Gotta thank the commercial on TV where the mom is sitting with her son, and he hears it for the first time.
I told that to Carmen, my nurse, and she said that from now on, every time she eats Rice Krispies, she’ll think of me. 🙂
What other sounds would you put on the list to hear for the first time, if you were deaf and couldn’t hear a lot of stuff?
Cochlear Implant Surgery Part Deux Wednesday, July 19, 2006
It’s been confirmed as of this morning. I’m having my cochlear implant surgery again this afternoon.
They’re going to take my implant out and redo it. If that doesn’t work, they’re going to put a new implant in.
But this explains all the dizziness that I’ve been having (I’ll explain later with a medical picture). I just hope I don’t barf up blood like last time.
First Activation of the CI – PICTURES! Tuesday, July 18, 2006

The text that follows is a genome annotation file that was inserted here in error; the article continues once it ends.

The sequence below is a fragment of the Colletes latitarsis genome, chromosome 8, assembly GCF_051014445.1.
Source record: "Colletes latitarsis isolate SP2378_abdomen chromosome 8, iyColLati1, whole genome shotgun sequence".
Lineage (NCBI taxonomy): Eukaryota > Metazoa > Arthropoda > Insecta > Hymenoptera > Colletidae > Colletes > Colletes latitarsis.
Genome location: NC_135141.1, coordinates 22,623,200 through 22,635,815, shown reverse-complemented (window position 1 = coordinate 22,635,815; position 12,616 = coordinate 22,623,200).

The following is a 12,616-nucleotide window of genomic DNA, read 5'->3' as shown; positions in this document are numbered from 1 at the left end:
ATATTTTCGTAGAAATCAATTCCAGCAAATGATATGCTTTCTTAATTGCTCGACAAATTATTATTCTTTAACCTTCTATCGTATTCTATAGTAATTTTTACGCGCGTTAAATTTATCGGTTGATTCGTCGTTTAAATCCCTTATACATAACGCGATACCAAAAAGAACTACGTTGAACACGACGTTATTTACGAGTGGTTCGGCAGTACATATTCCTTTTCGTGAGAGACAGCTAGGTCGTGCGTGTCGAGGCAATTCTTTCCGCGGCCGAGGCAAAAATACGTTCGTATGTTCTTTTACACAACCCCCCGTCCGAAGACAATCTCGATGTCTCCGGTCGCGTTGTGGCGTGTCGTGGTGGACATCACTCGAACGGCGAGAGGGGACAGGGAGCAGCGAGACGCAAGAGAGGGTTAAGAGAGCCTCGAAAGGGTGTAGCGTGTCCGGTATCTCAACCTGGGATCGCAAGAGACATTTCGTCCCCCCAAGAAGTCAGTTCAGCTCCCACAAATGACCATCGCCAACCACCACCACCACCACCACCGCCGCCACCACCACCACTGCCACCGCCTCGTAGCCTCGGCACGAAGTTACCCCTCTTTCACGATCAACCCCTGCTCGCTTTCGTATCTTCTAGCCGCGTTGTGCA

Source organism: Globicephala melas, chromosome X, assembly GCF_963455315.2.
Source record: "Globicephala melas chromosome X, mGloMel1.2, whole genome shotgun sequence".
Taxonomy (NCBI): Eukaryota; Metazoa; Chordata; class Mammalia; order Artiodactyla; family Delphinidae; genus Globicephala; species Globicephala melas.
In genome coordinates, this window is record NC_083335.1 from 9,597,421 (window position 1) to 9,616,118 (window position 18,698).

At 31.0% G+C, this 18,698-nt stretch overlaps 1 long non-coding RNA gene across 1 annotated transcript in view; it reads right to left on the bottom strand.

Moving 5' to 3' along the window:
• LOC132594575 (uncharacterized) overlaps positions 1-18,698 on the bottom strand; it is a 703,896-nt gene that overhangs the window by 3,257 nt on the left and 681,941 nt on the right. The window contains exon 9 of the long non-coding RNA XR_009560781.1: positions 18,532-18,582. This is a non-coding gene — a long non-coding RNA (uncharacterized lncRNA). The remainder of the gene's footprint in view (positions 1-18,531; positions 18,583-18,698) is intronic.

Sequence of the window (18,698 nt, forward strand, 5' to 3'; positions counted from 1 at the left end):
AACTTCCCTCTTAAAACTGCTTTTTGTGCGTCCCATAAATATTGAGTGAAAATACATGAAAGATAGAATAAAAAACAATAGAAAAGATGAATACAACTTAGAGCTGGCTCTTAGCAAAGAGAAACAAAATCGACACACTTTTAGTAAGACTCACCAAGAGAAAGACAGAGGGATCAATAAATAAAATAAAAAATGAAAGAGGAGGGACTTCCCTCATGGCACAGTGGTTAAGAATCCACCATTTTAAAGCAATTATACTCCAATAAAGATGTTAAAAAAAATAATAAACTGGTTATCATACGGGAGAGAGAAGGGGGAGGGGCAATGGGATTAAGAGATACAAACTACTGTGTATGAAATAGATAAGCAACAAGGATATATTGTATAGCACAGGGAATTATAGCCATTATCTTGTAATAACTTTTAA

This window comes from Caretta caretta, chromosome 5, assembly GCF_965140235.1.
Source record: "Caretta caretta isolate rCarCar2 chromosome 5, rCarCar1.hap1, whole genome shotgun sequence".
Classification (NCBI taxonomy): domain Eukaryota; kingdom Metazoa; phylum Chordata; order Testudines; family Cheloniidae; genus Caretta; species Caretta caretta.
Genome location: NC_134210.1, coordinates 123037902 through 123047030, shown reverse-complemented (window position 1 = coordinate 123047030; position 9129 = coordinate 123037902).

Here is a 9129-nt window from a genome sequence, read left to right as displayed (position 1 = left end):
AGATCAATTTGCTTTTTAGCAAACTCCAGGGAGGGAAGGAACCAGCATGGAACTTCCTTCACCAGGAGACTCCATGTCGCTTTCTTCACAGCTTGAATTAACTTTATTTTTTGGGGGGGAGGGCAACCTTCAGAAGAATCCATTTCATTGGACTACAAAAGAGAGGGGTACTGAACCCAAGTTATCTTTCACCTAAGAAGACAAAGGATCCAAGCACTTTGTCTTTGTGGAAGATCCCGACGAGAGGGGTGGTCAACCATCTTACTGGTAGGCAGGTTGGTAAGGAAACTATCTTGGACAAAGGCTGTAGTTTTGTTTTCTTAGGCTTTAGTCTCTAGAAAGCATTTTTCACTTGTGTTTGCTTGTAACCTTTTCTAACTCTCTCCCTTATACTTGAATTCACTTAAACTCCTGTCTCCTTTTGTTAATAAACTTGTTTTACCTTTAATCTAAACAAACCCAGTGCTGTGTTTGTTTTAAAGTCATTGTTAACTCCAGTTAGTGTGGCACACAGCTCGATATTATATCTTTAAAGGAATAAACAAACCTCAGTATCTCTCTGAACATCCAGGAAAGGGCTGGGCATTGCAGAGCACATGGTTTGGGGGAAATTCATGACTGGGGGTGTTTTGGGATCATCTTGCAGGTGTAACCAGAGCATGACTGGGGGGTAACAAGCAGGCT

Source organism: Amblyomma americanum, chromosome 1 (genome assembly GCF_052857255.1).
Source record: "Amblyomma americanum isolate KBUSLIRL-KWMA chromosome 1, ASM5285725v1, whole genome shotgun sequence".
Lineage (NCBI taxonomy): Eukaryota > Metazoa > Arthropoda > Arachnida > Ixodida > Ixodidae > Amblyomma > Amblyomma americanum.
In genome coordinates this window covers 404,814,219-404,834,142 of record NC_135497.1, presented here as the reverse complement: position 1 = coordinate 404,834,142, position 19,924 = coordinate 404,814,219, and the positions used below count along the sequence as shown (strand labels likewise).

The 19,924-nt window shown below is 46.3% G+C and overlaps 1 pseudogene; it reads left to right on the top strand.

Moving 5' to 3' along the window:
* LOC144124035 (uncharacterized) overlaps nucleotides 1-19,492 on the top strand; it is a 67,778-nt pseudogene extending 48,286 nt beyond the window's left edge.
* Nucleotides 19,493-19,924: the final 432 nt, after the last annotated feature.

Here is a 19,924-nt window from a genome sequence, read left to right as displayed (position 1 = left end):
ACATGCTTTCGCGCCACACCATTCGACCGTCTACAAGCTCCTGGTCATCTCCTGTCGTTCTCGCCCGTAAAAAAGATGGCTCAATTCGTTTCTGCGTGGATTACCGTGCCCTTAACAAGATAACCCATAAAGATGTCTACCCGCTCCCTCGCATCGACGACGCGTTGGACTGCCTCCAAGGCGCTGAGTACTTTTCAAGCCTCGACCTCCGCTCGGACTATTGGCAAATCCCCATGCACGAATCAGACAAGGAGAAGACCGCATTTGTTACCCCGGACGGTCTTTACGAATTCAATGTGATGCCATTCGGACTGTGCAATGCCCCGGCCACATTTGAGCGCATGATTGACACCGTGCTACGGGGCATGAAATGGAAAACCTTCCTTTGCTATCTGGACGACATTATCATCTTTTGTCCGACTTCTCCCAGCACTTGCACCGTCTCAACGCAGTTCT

I’ve got an interesting story to tell you about me and my CI! I went in today to do some follow-up testing on my implant, since they had trouble with it (a possible false positive) in the operating room. I had to go in to make sure that my implant was working correctly after surgery because they couldn’t rely on the first results from the surgery.
This was the first time my implant had been turned on. I wasn’t sure what to expect, and the expression says it all! They were doing something called an NRI test, which is what they do during surgery, not afterwards. And I still have my black eye!
A little scared right now regarding the CI…here’s the full story.
Plans changed for the follow-up testing. Got a phone call this morning asking us to come in today instead of tomorrow. We got ready in record time and headed down to the doc’s and got started a half hour early.